What I don’t like is that, towards the end of last year I was doing so much teaching that I didn’t have time to think about my own photography and wasn’t taking many photos at all.  I’ll admit that I’m a bit of a perfectionist and I do make work for myself that isn’t strictly necessary.  I research everyone’s cameras before I do a class, because trying to figure out how eight different cameras do the same thing is both time-consuming and sometimes quite alarmingly worrying.  I regularly tweak or re-write handouts because I think of a better way of doing them.  I spend time looking for new materials that will better illustrate what I want to teach.  And then there’s the printing out of booklets and handouts for everyone and the organising of folders and materials.  And the admin, let’s not forget the admin.  All this takes time, energy and effort but if I’m going to do it at all then I want to do it well.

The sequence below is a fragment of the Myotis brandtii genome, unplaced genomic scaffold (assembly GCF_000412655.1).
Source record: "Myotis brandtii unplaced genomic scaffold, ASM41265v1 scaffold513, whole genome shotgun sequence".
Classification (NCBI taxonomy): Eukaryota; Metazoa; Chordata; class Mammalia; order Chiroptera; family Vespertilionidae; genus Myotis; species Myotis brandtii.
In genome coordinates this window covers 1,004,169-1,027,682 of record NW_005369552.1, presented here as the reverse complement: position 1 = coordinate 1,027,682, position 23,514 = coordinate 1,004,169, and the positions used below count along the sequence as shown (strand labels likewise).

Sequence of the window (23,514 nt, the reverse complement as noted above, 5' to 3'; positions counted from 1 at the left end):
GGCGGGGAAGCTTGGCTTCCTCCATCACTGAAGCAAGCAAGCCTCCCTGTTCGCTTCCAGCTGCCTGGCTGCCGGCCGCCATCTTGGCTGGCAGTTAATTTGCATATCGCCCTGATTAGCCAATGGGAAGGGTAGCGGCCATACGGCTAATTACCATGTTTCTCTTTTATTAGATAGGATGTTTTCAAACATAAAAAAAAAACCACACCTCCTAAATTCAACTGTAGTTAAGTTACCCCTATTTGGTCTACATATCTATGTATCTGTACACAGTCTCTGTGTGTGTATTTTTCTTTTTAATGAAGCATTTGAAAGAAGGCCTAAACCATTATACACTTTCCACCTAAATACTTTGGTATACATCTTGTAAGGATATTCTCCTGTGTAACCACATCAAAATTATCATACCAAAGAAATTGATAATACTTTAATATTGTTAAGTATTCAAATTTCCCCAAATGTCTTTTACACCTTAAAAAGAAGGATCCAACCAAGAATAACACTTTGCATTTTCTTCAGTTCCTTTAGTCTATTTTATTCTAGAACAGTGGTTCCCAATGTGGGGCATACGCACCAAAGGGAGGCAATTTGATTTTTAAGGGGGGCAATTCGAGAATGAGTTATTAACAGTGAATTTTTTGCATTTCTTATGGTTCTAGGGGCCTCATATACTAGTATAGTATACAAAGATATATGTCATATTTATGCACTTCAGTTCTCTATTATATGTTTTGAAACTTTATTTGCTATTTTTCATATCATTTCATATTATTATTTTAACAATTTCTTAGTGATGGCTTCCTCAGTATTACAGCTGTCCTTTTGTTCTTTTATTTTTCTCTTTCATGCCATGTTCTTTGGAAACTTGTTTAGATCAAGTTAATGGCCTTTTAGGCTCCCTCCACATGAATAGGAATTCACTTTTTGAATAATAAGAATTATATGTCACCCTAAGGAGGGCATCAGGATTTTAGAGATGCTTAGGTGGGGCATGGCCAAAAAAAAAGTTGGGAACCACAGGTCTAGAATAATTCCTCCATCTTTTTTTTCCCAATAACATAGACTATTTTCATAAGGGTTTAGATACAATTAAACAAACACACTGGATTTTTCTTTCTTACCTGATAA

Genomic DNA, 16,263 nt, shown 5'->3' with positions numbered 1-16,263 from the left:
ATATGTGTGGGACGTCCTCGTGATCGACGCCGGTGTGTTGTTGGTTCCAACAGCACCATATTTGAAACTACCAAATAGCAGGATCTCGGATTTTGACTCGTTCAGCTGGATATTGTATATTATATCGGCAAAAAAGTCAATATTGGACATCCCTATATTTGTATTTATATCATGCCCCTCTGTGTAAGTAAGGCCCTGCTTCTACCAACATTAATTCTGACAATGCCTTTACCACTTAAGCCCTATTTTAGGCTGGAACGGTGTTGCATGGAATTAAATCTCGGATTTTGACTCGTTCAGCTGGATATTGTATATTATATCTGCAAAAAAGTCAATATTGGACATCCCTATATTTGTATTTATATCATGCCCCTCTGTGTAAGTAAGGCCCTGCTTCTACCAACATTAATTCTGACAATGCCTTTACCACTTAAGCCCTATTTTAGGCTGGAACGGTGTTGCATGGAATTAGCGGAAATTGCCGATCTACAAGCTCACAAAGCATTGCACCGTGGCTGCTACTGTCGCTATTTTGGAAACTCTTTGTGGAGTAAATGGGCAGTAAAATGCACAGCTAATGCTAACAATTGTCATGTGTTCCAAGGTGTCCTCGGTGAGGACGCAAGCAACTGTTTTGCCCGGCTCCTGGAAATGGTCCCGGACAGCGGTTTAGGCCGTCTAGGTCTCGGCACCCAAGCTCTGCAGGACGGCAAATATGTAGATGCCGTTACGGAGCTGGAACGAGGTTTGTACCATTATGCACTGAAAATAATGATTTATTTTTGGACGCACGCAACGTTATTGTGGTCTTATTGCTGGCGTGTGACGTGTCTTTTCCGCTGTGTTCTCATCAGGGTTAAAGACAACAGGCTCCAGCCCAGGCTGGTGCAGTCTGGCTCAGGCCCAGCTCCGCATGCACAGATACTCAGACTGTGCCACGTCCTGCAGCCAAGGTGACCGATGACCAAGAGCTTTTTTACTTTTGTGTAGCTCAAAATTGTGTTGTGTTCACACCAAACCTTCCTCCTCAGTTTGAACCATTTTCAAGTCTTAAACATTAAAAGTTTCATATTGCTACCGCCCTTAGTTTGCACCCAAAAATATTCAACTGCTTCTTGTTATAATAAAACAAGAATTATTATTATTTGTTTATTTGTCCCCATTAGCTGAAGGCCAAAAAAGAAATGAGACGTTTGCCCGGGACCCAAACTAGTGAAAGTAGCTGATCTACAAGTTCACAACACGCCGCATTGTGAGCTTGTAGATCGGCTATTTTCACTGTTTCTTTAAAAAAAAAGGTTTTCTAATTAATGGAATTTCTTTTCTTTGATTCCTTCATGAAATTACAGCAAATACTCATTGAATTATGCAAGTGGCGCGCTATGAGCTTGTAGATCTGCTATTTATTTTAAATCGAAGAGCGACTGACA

I also don’t like the fact that I’m struggling to earn an income that will do more than feed the cats.  It’s true that money’s never been much of a motivating factor for me, but the less you have of it the more important it becomes, and at the moment I’m pretty well stony broke.

Last year I did a lot of work for a friend who runs a photographic tour company in London.  I devised a workshop, wrote a 24-page booklet to give to students who came on it, helped recruit new tutors and talked through the structure and format of the workshop with them, wrote another 12-page booklet for a different course and re-typed and reformatted a booklet that was written by someone else but needed to look better when printed out.  I gave photographic advice, brainstormed ways of moving forward, spent time answering emails from students asking for advice, devised another course – which never ran – and taught a large number of workshops.  What did I earn for all of this?  Just over £1600.  Not only is it nowhere near enough in terms of the hours I contributed, I then had to watch new tutors coming in and earning money using my course and my materials.  I’m not usually a grudging sort of person, but I feel that stinging just a bit.  I love to help out, my friend was extremely appreciative and I don’t regret doing all this as it’s been good experience, but there comes a time when you have to start looking after your own interests.